Sorbitol (i) Sorbitol (ii) Sorbitol syrup

 (i) Sorbitol is a polyhydric alcohol, commercially produced from glucose by high-pressure hydrogenation or electrolytic reduction but widely distributed in nature. First discovered in the ripe fruits of Mountain Ash (Sorbus aucuparia) and now detected in the fruits of other members of the same family (Rosaceae), notably in cherries, pears, plums and apples and also in seaweeds and other algae.

(ii) Sorbitol syrup is an aqueous solution of sorbitol and hydrogenated oligosaccharides.

Sorbitol is converted to sugar in the bloodstream, but as it is only absorbed slowly not requiring insulin, it is a useful source of sugar for diabetics.

Used as a sweetening agent and substitute for glycerol (E422). Sorbitol also masks the bitter after taste of saccharin in drinks and helps to maintain the physical texture of chewy sweets. Also used as a humectant to preserve moisture, colour dilutent, stabiliser and texturiser. Extends the shelf life of syrups containing sucrose as it reduces the tendency to deposit crystals on storage

Found in chocolates, diabetic soft drinks, ice cream, diabetic jams, pastries and cakes, raisins and sweets.

Large amounts can cause flatulence and can have a laxative effect.

It is not allowed in foods intended specifically for babies or young children.


 A clear, colourless, sweet-tasting viscous liquid belonging to the polyhydric alcohol family of organic compounds, occurring naturally in all animal and plant cells, normally as a component of more complex structures, rarely in its free state.

Since Carl W. Scheele, a Swedish chemist, discovered in 1779 that glycerol could be obtained from olive oil by heating it with lead monoxide it has found thousands of uses covering almost every industry.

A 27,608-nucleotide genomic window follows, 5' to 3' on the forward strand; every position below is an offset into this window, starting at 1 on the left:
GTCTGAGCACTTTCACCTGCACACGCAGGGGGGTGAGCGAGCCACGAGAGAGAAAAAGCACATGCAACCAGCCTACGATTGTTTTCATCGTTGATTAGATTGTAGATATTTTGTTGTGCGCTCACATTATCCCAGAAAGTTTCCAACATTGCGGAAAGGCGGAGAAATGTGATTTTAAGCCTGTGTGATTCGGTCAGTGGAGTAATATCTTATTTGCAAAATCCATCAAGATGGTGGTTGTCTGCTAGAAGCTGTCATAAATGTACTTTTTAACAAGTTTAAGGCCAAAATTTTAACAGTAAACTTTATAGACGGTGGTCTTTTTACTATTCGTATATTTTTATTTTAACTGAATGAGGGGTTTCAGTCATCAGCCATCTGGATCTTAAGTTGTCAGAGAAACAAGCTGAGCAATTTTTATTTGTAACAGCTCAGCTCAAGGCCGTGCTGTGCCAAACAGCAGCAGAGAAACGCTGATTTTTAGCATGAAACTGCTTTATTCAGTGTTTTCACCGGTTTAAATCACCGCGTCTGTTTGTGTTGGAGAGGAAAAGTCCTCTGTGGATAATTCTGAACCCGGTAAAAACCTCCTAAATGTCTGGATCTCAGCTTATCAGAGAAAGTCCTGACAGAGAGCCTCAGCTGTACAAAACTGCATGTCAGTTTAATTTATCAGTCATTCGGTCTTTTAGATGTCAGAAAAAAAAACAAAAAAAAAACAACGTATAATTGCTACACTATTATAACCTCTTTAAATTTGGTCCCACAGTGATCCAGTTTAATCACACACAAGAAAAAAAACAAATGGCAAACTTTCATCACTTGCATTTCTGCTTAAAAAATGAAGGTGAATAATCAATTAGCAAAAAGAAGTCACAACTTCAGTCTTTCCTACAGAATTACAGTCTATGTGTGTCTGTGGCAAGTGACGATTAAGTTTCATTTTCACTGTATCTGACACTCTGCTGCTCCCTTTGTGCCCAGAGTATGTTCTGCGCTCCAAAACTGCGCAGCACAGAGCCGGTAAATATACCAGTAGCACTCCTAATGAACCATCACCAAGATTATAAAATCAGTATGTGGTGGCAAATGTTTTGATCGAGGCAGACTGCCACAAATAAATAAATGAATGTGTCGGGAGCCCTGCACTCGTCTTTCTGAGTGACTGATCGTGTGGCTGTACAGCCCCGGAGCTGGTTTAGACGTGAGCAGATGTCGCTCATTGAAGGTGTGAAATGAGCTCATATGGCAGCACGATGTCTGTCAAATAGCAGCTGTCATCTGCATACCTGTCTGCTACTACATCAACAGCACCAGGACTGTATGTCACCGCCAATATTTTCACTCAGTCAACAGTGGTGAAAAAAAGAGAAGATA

Whether it be synthetic resins or gums, including vehicle enamels and house paints, drugs, serums, vaccines, suppositories, skin lotions, mouthwashes, cough medicines, cosmetics, toothpaste or reacted with nitric and sulphuric acid to form the explosive nitro-glycerine, glycerol is there.

Until methanol and ethylene glycol replaced it, it was the 'anti-freeze' for vehicle radiators.

Apart from being a food grade lubricant for machinery its food uses include; being a solvent for oily chemicals, particularly flavourings; a humectant where its hygroscopic properties help keep food moist and extends shelf-life; controlling the rate of crystallisation in sweets; adding body to a product; and, as a legacy from its anti-freeze days, lowering the freezing point of soft ice creams.

Vegetarians should note that although industrial manufacturing based on propylene or sugar accounts for a large percentage of glycerol production it can be obtained as a by-product in making soap from animal and vegetable fats and oils.

NB. the term glycerine is normally applied to commercial products containing more than 95 percent glycerol.

Polyoxyethylene (8) stearate

 A mixture of stearate and ethylene oxide.

Some people with allergic skin reaction may be allergic to this additive and there are suggestions that it may be involved in the formation of kidney stones.

Found in bakery items.

Vegetarians beware - can be of animal origin.

Polyoxyethylene (40) stearate

 A mixture of stearate and ethylene oxide, in the form of a waxy solid, produced by a reaction of ethylene oxide with stearic acid (E570).

Tests with Vitamin A deficient, undernourished, rats have shown a cancer hazard but this result was not repeated in normal, well fed rats.

Found in bread, where it adds a 'fresh feel'. May also be found in some wines.

Vegetarians beware - can be of animal origin.

Polyoxyethylene (20) sorbitan monolaurate (polysorbate 20)

  Vegetarians beware - can be of animal origin.

Polyoxyethylene (20) sorbitan monooleate (polysorbate 80)

 Vegetarians beware - can be of animal origin.

Polyoxyethylene (20) sorbitan monopalmitate (polysorbate 40)

 Vegetarians beware - can be of animal origin.

Polyoxyethylene (20) sorbitan monostearate (polysorbate 60)

 Vegetarians beware - can be of animal origin.

Polyoxyethylene (20) sorbitan tristearate (polysorbate 65)

 Vegetarians beware - can be of animal origin.

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